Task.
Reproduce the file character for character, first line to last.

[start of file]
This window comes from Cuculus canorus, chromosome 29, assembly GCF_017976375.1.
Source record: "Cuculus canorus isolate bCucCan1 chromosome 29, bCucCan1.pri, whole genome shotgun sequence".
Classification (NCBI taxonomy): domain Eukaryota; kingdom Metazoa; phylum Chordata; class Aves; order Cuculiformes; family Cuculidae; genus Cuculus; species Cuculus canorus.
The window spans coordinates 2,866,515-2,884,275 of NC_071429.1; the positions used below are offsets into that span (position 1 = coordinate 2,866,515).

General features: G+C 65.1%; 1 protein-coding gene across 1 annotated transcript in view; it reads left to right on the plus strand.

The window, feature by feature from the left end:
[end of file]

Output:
This window comes from Cuculus canorus, chromosome 29, assembly GCF_017976375.1.
Source record: "Cuculus canorus isolate bCucCan1 chromosome 29, bCucCan1.pri, whole genome shotgun sequence".
Classification (NCBI taxonomy): domain Eukaryota; kingdom Metazoa; phylum Chordata; class Aves; order Cuculiformes; family Cuculidae; genus Cuculus; species Cuculus canorus.
The window spans coordinates 2,866,515-2,884,275 of NC_071429.1; the positions used below are offsets into that span (position 1 = coordinate 2,866,515).

General features: G+C 65.1%; 1 protein-coding gene across 1 annotated transcript in view; it reads left to right on the plus strand.

The window, feature by feature from the left end: